A colorful array of tissue paper flowers. Bright papel picado, or miniature paper flags with intricate cut-out designs. Symmetrical and ornate Calaveras, or Mexican skull drawings. These were all part of the CYC Arts & Innovation Program’s unit on Día de los Muertos. Known in English as Day of the Dead or Mexican All Saints Day, Día de los Muertos is a Mexican holiday that honors loved ones and relatives who have died. The children and teens at CYC-Fellowship House in Bridgeport immersed themselves in the culture, history, and art of the holiday for the month of October, visiting the Mexican Art Museum in Pilsen to see examples of the artwork firsthand, then creating their own community altar to display their artwork and celebrate their community’s saints.
“It was a very culturally responsive unit,” says Monica Wizgird, CYC’s Arts and Innovation Coordinator. “Our students have a diverse array of experiences. When we started talking about the Día de los Muertos, there was one student with Mexican heritage who had actually been to Mexico to celebrate the holiday, and she was able to share her family’s traditions and experiences. Others had never heard of the holiday before. By celebrating as a community, the students really got to use the art to connect to this unique cultural heritage, the important people in their lives, and ultimately, one another.”
The Arts & Innovation Program is in the business of making connections. In addition to units that explore history and heritage, the program explores the intersection of art and the other STEAM fields. At CYC, STEAM fields (science, technology, engineering, arts, and mathematics) aren’t practiced in silos. The Arts and Innovation Program is a chance to dive into visual arts, but it’s also an opportunity to explore the way visual art intersects with math, engineering, technology, and science. Monica explains, “When students work with paper mache, for example, they start with a 2-dimensional drawing of their idea. Then they break that drawing down into geometric shapes, so they can begin building the armature, or framework, for their sculpture. If they were making a simple heart, they would need to think about creating two half circles for the top of the heart and a cone for the bottom. They build the armature for the sculpture through 100% recycled materials, so they need to solve problems and think about what objects could make the foundations of their pieces. Could a Styrofoam cup make the pointed base of the heart?” These projects take visual creativity and structural creativity. Our students need to think like artists and engineers.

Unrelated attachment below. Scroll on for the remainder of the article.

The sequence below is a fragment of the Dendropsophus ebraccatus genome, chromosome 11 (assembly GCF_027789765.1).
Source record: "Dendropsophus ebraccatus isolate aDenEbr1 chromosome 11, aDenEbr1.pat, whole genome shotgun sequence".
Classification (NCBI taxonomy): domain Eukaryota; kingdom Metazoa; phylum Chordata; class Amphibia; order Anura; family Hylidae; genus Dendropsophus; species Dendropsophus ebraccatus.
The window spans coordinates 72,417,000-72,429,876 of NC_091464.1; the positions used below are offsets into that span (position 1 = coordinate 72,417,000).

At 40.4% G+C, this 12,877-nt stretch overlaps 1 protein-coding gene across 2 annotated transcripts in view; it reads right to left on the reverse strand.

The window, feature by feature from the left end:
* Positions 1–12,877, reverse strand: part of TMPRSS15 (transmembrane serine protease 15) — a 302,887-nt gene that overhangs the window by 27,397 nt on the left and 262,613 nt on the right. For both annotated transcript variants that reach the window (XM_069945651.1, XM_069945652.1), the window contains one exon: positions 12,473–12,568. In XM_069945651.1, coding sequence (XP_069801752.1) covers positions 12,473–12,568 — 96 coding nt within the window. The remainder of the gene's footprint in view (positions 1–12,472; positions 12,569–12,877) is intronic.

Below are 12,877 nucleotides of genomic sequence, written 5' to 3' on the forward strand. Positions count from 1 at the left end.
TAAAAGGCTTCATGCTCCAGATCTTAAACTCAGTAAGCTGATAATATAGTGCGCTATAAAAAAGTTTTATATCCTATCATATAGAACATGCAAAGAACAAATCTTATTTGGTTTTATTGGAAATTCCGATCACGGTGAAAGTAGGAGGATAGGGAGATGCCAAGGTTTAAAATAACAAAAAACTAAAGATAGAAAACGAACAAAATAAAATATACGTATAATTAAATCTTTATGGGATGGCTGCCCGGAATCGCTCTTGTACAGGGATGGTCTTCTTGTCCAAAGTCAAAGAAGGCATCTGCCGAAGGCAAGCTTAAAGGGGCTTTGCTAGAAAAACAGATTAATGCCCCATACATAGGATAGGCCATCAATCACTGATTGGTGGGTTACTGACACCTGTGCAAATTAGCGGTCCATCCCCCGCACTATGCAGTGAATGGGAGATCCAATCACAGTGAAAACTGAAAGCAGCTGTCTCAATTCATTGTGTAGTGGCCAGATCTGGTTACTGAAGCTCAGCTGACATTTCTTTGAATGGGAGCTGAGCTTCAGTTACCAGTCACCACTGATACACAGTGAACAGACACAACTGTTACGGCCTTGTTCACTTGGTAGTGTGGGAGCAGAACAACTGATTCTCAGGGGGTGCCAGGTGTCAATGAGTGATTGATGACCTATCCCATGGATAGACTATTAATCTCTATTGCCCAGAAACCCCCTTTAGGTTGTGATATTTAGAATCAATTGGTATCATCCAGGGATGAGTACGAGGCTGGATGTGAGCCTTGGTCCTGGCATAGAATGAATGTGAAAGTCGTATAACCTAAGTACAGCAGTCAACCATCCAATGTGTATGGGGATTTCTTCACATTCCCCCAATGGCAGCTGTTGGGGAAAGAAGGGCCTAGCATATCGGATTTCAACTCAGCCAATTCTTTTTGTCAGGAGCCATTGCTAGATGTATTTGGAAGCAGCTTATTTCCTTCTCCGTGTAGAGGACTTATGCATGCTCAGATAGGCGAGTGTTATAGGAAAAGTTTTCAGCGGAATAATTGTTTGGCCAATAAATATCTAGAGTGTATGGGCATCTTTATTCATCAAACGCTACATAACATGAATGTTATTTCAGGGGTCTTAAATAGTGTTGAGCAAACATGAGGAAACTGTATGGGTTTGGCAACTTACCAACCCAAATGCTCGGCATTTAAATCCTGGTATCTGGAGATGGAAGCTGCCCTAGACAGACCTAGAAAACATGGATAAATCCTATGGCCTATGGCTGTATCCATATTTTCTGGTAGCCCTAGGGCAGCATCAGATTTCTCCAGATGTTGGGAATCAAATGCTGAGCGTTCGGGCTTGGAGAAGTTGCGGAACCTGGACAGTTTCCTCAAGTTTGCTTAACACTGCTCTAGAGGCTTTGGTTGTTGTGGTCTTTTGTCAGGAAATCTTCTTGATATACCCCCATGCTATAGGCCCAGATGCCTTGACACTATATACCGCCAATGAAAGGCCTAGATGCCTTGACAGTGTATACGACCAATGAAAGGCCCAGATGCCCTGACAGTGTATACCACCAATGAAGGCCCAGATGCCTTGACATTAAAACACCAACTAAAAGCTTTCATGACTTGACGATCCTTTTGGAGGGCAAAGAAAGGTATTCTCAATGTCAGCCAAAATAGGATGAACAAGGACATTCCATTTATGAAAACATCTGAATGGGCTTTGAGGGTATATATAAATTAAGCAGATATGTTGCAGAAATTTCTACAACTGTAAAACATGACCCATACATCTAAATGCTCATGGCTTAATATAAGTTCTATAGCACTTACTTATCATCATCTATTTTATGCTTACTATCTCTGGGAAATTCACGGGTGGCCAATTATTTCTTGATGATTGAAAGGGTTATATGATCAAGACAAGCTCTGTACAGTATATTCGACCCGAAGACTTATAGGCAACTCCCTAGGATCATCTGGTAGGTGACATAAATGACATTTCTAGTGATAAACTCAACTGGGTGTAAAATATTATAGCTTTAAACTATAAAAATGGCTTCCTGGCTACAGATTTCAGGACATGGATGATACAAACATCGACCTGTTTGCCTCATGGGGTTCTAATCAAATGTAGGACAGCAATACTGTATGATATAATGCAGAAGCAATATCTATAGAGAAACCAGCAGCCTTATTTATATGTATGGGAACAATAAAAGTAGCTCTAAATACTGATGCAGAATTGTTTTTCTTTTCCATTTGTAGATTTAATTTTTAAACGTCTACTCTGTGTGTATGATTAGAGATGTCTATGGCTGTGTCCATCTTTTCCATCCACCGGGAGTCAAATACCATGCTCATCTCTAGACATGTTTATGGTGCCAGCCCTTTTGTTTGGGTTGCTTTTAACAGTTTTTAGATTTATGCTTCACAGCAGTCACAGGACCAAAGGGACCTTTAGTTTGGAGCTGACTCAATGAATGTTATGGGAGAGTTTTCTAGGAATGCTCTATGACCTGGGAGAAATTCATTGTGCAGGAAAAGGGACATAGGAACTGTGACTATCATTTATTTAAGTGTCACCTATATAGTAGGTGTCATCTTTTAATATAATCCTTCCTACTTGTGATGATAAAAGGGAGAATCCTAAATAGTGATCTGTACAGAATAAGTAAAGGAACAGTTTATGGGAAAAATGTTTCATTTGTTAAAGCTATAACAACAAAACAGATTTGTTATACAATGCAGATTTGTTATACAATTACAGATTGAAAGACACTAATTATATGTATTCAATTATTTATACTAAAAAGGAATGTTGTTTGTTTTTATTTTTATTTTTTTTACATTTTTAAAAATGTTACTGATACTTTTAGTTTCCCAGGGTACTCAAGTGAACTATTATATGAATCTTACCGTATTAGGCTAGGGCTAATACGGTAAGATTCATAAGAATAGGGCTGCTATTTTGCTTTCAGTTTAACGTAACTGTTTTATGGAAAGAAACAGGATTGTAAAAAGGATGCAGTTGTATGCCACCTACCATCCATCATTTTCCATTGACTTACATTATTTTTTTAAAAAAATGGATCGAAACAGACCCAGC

Monica’s next goal for Arts & Innovation is to fully integrate arts and technology. Students have begun to create a digital archive of their work and in 2016, they will begin to write blogs about the art they create. The students will need to think like “documentarians,” and consider how art will need to be manipulated for digital viewing, and how the digital medium can alter its meaning.
The CYC Maker Lab also is full of opportunity for the intersection of art and technology. In September, The CYC STEAM Team, including Monica, Steven Willis (Family Engagement Manager), and Tina Ayala (Center Director, CYC-Fellowship House), visited the World Maker Faire in New York City, an international showcase of the latest in 3-D printing, Maker Lab projects, and creative innovation. Monica explained that she returned from the Maker Faire full of potential ideas and projects. “I showed the kids a picture of a woman wearing clothes entirely made from 3-D printing. They asked, ‘You can do that!?’ I told them, ‘YOU can do that!’” Students interested in fashion design have begun creating their own jewelry in the CYC Maker Lab at CYC-Rebecca K. Crown Center in the South Shore.
The culminating event of the Arts & Innovation Program last spring was a show at the Hyde Park Art Center that allowed students to exhibit their work publicly. Increased opportunity for public art exhibition is one of Monica’s goals for Arts & Innovation in 2016. “When they know there is some public component to the project, they are laser-focused,” explains Monica. “They take so much pride in their work, and giving them the opportunity to display it builds confidence.” The Arts & Innovation Program is always looking for places where youth can display work: coffee shops, galleries, and local community centers.
Most recently, four teens sold artwork they created at a Friday evening show at The Black Couch Gallery. Another student sold her first piece of artwork at a CYC event. When her mother came to pick her up, she noticed that her usually shy and modest little girl was beaming with pride and chatting animatedly about her next art project. “That’s it,” she told Monica, “her career as an artist has just begun.”